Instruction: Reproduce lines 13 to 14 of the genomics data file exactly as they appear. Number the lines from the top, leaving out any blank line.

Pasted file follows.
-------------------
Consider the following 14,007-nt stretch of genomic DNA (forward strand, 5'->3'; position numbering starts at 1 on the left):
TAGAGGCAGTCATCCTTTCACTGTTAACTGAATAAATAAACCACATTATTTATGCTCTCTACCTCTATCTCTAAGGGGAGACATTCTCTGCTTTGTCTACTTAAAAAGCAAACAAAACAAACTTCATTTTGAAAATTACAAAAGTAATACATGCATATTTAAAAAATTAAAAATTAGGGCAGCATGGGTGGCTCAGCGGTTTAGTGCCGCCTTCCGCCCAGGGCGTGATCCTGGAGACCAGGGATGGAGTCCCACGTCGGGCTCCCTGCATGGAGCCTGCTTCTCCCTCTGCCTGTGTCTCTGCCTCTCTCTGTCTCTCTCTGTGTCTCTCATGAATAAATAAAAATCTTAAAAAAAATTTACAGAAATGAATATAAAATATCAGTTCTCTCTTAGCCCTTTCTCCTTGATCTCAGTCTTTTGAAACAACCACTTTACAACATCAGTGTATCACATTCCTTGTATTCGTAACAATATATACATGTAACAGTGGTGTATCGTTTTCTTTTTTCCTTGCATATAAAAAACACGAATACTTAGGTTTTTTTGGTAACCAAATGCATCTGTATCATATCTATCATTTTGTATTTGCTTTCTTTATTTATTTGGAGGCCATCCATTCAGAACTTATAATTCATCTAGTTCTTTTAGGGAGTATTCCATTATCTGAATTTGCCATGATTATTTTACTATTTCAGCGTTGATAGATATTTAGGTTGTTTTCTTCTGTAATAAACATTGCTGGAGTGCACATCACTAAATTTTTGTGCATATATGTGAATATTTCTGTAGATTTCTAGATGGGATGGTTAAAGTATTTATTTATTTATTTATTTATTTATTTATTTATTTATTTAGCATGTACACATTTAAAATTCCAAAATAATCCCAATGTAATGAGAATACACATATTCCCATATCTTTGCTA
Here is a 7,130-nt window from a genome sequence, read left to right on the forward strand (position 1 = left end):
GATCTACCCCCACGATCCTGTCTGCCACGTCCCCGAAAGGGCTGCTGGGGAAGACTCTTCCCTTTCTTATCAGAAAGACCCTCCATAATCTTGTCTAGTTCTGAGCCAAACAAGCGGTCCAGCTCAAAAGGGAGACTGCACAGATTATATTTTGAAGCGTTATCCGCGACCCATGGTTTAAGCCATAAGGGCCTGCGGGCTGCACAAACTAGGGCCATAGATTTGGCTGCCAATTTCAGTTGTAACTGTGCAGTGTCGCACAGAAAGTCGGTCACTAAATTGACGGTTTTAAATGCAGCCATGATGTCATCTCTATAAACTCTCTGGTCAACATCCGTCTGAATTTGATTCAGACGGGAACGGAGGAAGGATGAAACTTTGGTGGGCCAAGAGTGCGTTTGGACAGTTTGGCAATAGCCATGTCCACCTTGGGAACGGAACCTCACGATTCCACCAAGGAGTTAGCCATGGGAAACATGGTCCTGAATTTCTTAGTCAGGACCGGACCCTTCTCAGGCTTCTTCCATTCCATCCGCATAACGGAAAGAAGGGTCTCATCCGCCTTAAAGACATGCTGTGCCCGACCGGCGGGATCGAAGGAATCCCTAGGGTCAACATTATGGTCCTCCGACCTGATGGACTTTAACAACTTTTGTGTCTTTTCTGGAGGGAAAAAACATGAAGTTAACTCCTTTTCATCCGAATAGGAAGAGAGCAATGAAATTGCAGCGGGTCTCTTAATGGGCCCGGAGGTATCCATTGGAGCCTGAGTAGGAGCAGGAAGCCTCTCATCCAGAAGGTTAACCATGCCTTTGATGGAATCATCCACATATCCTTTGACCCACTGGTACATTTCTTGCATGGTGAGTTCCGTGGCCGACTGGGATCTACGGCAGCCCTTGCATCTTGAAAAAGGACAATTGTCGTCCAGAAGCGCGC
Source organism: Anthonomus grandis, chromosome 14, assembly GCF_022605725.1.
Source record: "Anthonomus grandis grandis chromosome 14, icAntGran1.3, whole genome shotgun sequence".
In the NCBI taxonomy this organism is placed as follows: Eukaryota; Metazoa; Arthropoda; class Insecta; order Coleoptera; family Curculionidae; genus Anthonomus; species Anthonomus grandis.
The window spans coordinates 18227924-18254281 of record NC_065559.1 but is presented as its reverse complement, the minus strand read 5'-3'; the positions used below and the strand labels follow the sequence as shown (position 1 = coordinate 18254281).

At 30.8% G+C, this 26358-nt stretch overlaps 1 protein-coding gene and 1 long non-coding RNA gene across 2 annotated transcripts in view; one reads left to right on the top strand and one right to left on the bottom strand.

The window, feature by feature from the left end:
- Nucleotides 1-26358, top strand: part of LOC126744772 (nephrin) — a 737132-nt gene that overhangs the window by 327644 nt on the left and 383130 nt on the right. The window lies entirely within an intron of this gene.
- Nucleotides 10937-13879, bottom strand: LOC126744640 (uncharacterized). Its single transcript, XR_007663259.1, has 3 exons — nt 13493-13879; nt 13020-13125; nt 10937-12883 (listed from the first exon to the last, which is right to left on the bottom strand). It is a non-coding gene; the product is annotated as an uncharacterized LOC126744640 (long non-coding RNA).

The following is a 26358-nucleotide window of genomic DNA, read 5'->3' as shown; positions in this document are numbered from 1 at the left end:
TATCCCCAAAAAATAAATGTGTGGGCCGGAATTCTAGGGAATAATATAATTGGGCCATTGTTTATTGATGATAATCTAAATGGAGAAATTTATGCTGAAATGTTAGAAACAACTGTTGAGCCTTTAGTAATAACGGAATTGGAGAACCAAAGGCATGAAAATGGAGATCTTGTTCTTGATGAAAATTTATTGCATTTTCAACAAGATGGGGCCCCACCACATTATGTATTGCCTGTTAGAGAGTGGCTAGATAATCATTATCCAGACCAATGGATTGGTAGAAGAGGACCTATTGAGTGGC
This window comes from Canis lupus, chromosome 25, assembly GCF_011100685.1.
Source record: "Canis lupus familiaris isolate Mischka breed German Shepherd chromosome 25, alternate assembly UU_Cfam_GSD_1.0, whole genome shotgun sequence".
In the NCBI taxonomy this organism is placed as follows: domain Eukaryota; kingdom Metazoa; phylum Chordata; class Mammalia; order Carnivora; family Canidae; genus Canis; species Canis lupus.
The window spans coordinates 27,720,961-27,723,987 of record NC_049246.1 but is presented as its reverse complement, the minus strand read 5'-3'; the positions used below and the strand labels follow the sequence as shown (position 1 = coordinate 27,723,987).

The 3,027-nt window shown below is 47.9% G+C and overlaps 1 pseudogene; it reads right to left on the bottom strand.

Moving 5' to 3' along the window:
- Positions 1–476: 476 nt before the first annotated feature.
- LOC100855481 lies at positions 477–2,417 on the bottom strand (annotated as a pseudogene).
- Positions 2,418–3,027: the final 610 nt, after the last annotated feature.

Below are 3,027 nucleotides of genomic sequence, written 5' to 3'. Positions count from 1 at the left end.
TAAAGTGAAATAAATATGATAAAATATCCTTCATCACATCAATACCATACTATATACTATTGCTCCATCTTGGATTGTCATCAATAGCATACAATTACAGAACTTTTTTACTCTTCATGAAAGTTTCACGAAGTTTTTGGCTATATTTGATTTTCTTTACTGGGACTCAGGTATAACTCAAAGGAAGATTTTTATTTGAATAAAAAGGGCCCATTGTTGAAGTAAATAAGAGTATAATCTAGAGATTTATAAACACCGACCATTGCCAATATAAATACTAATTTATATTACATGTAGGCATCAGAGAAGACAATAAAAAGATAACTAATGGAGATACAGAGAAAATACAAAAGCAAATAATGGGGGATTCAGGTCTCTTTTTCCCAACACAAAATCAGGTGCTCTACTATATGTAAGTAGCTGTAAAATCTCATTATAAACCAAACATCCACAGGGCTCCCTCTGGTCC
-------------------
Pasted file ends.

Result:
The following is a 26358-nucleotide window of genomic DNA, read 5'->3' as shown; positions in this document are numbered from 1 at the left end:
TATCCCCAAAAAATAAATGTGTGGGCCGGAATTCTAGGGAATAATATAATTGGGCCATTGTTTATTGATGATAATCTAAATGGAGAAATTTATGCTGAAATGTTAGAAACAACTGTTGAGCCTTTAGTAATAACGGAATTGGAGAACCAAAGGCATGAAAATGGAGATCTTGTTCTTGATGAAAATTTATTGCATTTTCAACAAGATGGGGCCCCACCACATTATGTATTGCCTGTTAGAGAGTGGCTAGATAATCATTATCCAGACCAATGGATTGGTAGAAGAGGACCTATTGAGTGGC